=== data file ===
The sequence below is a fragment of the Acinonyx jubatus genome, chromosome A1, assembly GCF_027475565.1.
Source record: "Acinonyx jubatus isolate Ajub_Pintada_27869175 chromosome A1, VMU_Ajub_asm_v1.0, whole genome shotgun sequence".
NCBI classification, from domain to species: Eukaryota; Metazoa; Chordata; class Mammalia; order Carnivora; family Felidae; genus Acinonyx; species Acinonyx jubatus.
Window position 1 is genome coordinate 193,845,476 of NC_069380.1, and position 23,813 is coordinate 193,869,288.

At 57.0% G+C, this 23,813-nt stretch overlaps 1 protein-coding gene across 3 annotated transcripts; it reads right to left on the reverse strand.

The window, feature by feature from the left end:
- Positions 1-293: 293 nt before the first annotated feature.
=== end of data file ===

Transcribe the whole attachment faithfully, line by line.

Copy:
The sequence below is a fragment of the Acinonyx jubatus genome, chromosome A1, assembly GCF_027475565.1.
Source record: "Acinonyx jubatus isolate Ajub_Pintada_27869175 chromosome A1, VMU_Ajub_asm_v1.0, whole genome shotgun sequence".
NCBI classification, from domain to species: Eukaryota; Metazoa; Chordata; class Mammalia; order Carnivora; family Felidae; genus Acinonyx; species Acinonyx jubatus.
Window position 1 is genome coordinate 193,845,476 of NC_069380.1, and position 23,813 is coordinate 193,869,288.

At 57.0% G+C, this 23,813-nt stretch overlaps 1 protein-coding gene across 3 annotated transcripts; it reads right to left on the reverse strand.

The window, feature by feature from the left end:
- Positions 1-293: 293 nt before the first annotated feature.